Movin’ on to Omicron

Just when things seemed fine, a new virus arrives

Kamron Spivey

Buckle up, boys and girls, it’s time for a new edition of COVID-19, and just in time for the holidays! That’s right, while you were shamelessly enjoying Thanksgiving with the family you weren’t allowed to see last year, a new variant of the world’s favorite dead horse made an appearance. But the Omicron variant is so different and so deadly that within a day of a single case entering the United States, it caused federal mask mandates to be extended through March. And since the World Health Organization has not yet found evidence suggesting increased severity or transmissibility of Omicron, we should totally panic and shut everything down again. Let’s just cancel Christmas while we are at it; that’ll show the virus who’s boss!

Or, I propose a logical alternative: we continue to live our lives and stop feeding into the media’s scare tactics. Those of us old enough and sensible enough to remember what happened six months ago might recall the infamous Mu variant. But despite the panic sparked by sensationalist news companies, Mu quickly disappeared (from both the world, and—apparently—the short attention span of Americans). It is too early on to definitively say whether Omicron will be as underwhelming as Mu, but we must remember that this variant is not the new plague. Most of the world has gotten used to COVID-19 over the past two years, and our knowledge of the virus and resistance to different strands have grown substantially.

You might be wondering what happened to the strands after Mu; after all, Greek 101 and your STEM classes have taught a lot of you the Greek letters. Don’t worry, the World Health Organization decided simply to skip a couple letters: Nu and Xi. They skipped Nu because it sounds too much like “new,” even though that seems appropriate for a literally new variant. They skipped Xi because that is a common name. And since over half of Americans (according to POLITICO) believe that China released COVID-19—either accidentally or intentionally—the World Health Organization probably did not want to name the new strand after China’s president, Xi Jinping.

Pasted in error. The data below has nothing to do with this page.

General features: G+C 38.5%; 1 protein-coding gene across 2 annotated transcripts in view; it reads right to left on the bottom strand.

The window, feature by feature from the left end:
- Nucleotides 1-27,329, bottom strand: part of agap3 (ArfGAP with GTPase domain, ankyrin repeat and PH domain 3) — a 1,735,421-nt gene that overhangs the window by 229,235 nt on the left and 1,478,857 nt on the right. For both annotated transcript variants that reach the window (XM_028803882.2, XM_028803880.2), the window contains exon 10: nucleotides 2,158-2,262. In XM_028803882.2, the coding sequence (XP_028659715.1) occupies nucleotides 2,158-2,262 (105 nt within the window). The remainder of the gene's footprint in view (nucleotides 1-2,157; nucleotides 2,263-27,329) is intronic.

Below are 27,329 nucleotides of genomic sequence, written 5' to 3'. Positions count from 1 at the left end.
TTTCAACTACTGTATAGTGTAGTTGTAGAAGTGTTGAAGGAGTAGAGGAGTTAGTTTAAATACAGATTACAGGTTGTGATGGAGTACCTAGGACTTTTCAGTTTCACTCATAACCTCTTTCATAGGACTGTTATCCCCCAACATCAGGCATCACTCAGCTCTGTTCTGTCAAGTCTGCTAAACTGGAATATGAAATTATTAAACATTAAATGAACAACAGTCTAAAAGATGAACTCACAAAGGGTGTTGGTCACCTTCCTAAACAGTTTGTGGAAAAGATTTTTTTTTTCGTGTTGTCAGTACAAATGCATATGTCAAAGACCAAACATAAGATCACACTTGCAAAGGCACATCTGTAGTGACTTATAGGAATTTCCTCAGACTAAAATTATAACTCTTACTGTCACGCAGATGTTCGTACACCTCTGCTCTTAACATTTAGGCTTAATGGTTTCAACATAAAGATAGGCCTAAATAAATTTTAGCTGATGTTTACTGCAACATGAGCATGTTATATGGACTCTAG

All conspiracy theories aside, the World Health Organization’s logic makes little sense because countless people and companies have appropriated antiquity’s classical vocabulary. Coronavirus associates a deadly disease with a number of famous businesses and products—such as the Mexican-brewed Corona. Likewise, Delta Airlines abstained from using the term “Delta” variant, worrying it might blemish their professional brand. If you think this debate over these names is petty, think about how much modern culture as a whole obsesses over constantly changing terminology and political correctness.

No matter the name, the new variant will get a lot of attention from both liberal and conservative personalities. Some will exaggerate it and some will undermine it—but none will give it less attention than they still give Trump…I mean, really, move on already. As for me, I just want everyone to calm down, wash our hands and make well-advised medical decisions. Let’s hope that we can soon move on from Omicron.